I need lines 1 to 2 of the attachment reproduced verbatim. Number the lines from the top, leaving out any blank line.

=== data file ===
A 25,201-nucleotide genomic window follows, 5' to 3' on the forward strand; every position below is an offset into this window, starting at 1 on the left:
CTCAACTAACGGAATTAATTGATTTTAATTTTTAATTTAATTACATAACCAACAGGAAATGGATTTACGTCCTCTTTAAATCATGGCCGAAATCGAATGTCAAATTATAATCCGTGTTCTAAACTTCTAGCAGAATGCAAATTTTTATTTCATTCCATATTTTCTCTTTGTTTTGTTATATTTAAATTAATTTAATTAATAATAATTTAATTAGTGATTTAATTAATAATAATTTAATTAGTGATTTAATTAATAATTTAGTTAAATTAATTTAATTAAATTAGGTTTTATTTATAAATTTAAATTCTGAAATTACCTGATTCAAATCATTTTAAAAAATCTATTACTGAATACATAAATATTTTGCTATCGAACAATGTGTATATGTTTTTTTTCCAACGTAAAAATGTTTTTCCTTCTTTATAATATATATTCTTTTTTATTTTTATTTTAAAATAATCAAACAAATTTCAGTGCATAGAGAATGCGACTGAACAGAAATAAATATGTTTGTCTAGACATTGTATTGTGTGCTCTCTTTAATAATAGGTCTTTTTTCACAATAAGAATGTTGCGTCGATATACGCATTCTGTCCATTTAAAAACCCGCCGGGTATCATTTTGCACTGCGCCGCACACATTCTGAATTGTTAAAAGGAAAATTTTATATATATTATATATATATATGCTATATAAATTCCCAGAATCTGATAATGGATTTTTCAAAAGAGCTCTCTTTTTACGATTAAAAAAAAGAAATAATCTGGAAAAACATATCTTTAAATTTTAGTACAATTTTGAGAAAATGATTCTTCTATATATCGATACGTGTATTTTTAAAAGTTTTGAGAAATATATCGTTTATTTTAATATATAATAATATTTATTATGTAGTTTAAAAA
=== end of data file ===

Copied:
A 25,201-nucleotide genomic window follows, 5' to 3' on the forward strand; every position below is an offset into this window, starting at 1 on the left:
CTCAACTAACGGAATTAATTGATTTTAATTTTTAATTTAATTACATAACCAACAGGAAATGGATTTACGTCCTCTTTAAATCATGGCCGAAATCGAATGTCAAATTATAATCCGTGTTCTAAACTTCTAGCAGAATGCAAATTTTTATTTCATTCCATATTTTCTCTTTGTTTTGTTATATTTAAATTAATTTAATTAATAATAATTTAATTAGTGATTTAATTAATAATAATTTAATTAGTGATTTAATTAATAATTTAGTTAAATTAATTTAATTAAATTAGGTTTTATTTATAAATTTAAATTCTGAAATTACCTGATTCAAATCATTTTAAAAAATCTATTACTGAATACATAAATATTTTGCTATCGAACAATGTGTATATGTTTTTTTTCCAACGTAAAAATGTTTTTCCTTCTTTATAATATATATTCTTTTTTATTTTTATTTTAAAATAATCAAACAAATTTCAGTGCATAGAGAATGCGACTGAACAGAAATAAATATGTTTGTCTAGACATTGTATTGTGTGCTCTCTTTAATAATAGGTCTTTTTTCACAATAAGAATGTTGCGTCGATATACGCATTCTGTCCATTTAAAAACCCGCCGGGTATCATTTTGCACTGCGCCGCACACATTCTGAATTGTTAAAAGGAAAATTTTATATATATTATATATATATATGCTATATAAATTCCCAGAATCTGATAATGGATTTTTCAAAAGAGCTCTCTTTTTACGATTAAAAAAAAGAAATAATCTGGAAAAACATATCTTTAAATTTTAGTACAATTTTGAGAAAATGATTCTTCTATATATCGATACGTGTATTTTTAAAAGTTTTGAGAAATATATCGTTTATTTTAATATATAATAATATTTATTATGTAGTTTAAAAA